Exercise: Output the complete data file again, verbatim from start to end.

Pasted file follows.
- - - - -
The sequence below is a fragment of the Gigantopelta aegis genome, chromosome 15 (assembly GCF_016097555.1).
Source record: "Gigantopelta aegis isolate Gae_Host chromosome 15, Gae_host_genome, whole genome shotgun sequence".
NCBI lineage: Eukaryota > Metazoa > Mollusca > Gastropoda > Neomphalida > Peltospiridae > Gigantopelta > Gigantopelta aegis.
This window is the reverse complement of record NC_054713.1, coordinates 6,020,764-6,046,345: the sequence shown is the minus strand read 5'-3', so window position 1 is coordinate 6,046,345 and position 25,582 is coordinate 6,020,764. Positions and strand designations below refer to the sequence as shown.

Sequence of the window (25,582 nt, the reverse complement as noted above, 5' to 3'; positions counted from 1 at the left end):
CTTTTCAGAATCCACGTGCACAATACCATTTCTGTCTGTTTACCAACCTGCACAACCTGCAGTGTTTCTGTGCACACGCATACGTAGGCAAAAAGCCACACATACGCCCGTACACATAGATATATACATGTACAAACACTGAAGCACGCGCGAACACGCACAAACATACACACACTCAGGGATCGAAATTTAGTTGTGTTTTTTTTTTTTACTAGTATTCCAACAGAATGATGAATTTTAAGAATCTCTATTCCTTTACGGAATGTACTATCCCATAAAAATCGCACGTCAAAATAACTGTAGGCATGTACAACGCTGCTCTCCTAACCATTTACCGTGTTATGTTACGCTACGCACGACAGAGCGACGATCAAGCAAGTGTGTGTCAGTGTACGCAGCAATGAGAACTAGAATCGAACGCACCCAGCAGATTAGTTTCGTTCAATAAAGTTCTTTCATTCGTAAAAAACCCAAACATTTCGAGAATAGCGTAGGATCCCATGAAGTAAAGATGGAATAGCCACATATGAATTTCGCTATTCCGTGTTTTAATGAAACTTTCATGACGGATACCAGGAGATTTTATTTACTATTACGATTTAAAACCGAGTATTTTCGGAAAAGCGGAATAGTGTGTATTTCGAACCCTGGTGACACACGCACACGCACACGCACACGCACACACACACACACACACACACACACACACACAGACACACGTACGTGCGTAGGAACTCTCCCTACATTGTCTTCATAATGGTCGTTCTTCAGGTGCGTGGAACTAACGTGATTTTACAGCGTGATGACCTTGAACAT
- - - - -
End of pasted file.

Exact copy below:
The sequence below is a fragment of the Gigantopelta aegis genome, chromosome 15 (assembly GCF_016097555.1).
Source record: "Gigantopelta aegis isolate Gae_Host chromosome 15, Gae_host_genome, whole genome shotgun sequence".
NCBI lineage: Eukaryota > Metazoa > Mollusca > Gastropoda > Neomphalida > Peltospiridae > Gigantopelta > Gigantopelta aegis.
This window is the reverse complement of record NC_054713.1, coordinates 6,020,764-6,046,345: the sequence shown is the minus strand read 5'-3', so window position 1 is coordinate 6,046,345 and position 25,582 is coordinate 6,020,764. Positions and strand designations below refer to the sequence as shown.

Sequence of the window (25,582 nt, the reverse complement as noted above, 5' to 3'; positions counted from 1 at the left end):
CTTTTCAGAATCCACGTGCACAATACCATTTCTGTCTGTTTACCAACCTGCACAACCTGCAGTGTTTCTGTGCACACGCATACGTAGGCAAAAAGCCACACATACGCCCGTACACATAGATATATACATGTACAAACACTGAAGCACGCGCGAACACGCACAAACATACACACACTCAGGGATCGAAATTTAGTTGTGTTTTTTTTTTTTACTAGTATTCCAACAGAATGATGAATTTTAAGAATCTCTATTCCTTTACGGAATGTACTATCCCATAAAAATCGCACGTCAAAATAACTGTAGGCATGTACAACGCTGCTCTCCTAACCATTTACCGTGTTATGTTACGCTACGCACGACAGAGCGACGATCAAGCAAGTGTGTGTCAGTGTACGCAGCAATGAGAACTAGAATCGAACGCACCCAGCAGATTAGTTTCGTTCAATAAAGTTCTTTCATTCGTAAAAAACCCAAACATTTCGAGAATAGCGTAGGATCCCATGAAGTAAAGATGGAATAGCCACATATGAATTTCGCTATTCCGTGTTTTAATGAAACTTTCATGACGGATACCAGGAGATTTTATTTACTATTACGATTTAAAACCGAGTATTTTCGGAAAAGCGGAATAGTGTGTATTTCGAACCCTGGTGACACACGCACACGCACACGCACACGCACACACACACACACACACACACACACACACACAGACACACGTACGTGCGTAGGAACTCTCCCTACATTGTCTTCATAATGGTCGTTCTTCAGGTGCGTGGAACTAACGTGATTTTACAGCGTGATGACCTTGAACAT